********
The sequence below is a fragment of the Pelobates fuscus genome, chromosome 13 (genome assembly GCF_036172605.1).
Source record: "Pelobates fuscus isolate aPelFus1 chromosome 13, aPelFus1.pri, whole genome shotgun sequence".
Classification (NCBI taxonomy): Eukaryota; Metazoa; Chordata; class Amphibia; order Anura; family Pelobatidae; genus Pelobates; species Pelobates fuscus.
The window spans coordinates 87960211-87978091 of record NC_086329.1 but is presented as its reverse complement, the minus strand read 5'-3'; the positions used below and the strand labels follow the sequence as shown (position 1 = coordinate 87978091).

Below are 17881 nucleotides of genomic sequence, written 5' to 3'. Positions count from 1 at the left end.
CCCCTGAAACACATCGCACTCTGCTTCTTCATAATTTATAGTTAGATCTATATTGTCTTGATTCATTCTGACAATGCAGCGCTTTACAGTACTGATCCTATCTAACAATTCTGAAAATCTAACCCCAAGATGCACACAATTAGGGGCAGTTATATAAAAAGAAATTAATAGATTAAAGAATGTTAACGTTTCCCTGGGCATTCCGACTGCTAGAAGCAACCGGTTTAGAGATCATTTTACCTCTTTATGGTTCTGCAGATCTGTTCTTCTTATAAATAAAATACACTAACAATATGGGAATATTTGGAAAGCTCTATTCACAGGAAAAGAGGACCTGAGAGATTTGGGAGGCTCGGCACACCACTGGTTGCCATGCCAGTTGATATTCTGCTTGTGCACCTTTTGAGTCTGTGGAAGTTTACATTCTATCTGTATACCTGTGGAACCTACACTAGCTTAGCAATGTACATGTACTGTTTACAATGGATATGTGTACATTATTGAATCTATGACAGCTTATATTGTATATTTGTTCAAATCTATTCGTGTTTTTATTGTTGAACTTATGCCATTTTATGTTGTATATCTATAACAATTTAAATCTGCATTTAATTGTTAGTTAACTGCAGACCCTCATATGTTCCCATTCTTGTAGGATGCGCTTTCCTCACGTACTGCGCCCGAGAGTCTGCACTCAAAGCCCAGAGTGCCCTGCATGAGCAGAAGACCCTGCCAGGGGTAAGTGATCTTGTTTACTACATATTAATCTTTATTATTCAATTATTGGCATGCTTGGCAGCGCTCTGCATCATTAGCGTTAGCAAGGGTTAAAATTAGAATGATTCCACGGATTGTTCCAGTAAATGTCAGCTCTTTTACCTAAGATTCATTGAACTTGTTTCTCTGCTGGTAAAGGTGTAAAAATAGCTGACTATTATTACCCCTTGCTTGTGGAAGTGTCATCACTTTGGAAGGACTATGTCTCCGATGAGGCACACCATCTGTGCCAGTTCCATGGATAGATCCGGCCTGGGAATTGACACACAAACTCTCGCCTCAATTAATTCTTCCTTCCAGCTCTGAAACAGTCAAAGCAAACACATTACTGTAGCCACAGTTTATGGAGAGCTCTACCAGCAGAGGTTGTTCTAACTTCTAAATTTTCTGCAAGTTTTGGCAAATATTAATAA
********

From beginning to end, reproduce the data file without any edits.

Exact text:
The sequence below is a fragment of the Pelobates fuscus genome, chromosome 13 (genome assembly GCF_036172605.1).
Source record: "Pelobates fuscus isolate aPelFus1 chromosome 13, aPelFus1.pri, whole genome shotgun sequence".
Classification (NCBI taxonomy): Eukaryota; Metazoa; Chordata; class Amphibia; order Anura; family Pelobatidae; genus Pelobates; species Pelobates fuscus.
The window spans coordinates 87960211-87978091 of record NC_086329.1 but is presented as its reverse complement, the minus strand read 5'-3'; the positions used below and the strand labels follow the sequence as shown (position 1 = coordinate 87978091).

Below are 17881 nucleotides of genomic sequence, written 5' to 3'. Positions count from 1 at the left end.
CCCCTGAAACACATCGCACTCTGCTTCTTCATAATTTATAGTTAGATCTATATTGTCTTGATTCATTCTGACAATGCAGCGCTTTACAGTACTGATCCTATCTAACAATTCTGAAAATCTAACCCCAAGATGCACACAATTAGGGGCAGTTATATAAAAAGAAATTAATAGATTAAAGAATGTTAACGTTTCCCTGGGCATTCCGACTGCTAGAAGCAACCGGTTTAGAGATCATTTTACCTCTTTATGGTTCTGCAGATCTGTTCTTCTTATAAATAAAATACACTAACAATATGGGAATATTTGGAAAGCTCTATTCACAGGAAAAGAGGACCTGAGAGATTTGGGAGGCTCGGCACACCACTGGTTGCCATGCCAGTTGATATTCTGCTTGTGCACCTTTTGAGTCTGTGGAAGTTTACATTCTATCTGTATACCTGTGGAACCTACACTAGCTTAGCAATGTACATGTACTGTTTACAATGGATATGTGTACATTATTGAATCTATGACAGCTTATATTGTATATTTGTTCAAATCTATTCGTGTTTTTATTGTTGAACTTATGCCATTTTATGTTGTATATCTATAACAATTTAAATCTGCATTTAATTGTTAGTTAACTGCAGACCCTCATATGTTCCCATTCTTGTAGGATGCGCTTTCCTCACGTACTGCGCCCGAGAGTCTGCACTCAAAGCCCAGAGTGCCCTGCATGAGCAGAAGACCCTGCCAGGGGTAAGTGATCTTGTTTACTACATATTAATCTTTATTATTCAATTATTGGCATGCTTGGCAGCGCTCTGCATCATTAGCGTTAGCAAGGGTTAAAATTAGAATGATTCCACGGATTGTTCCAGTAAATGTCAGCTCTTTTACCTAAGATTCATTGAACTTGTTTCTCTGCTGGTAAAGGTGTAAAAATAGCTGACTATTATTACCCCTTGCTTGTGGAAGTGTCATCACTTTGGAAGGACTATGTCTCCGATGAGGCACACCATCTGTGCCAGTTCCATGGATAGATCCGGCCTGGGAATTGACACACAAACTCTCGCCTCAATTAATTCTTCCTTCCAGCTCTGAAACAGTCAAAGCAAACACATTACTGTAGCCACAGTTTATGGAGAGCTCTACCAGCAGAGGTTGTTCTAACTTCTAAATTTTCTGCAAGTTTTGGCAAATATTAATAA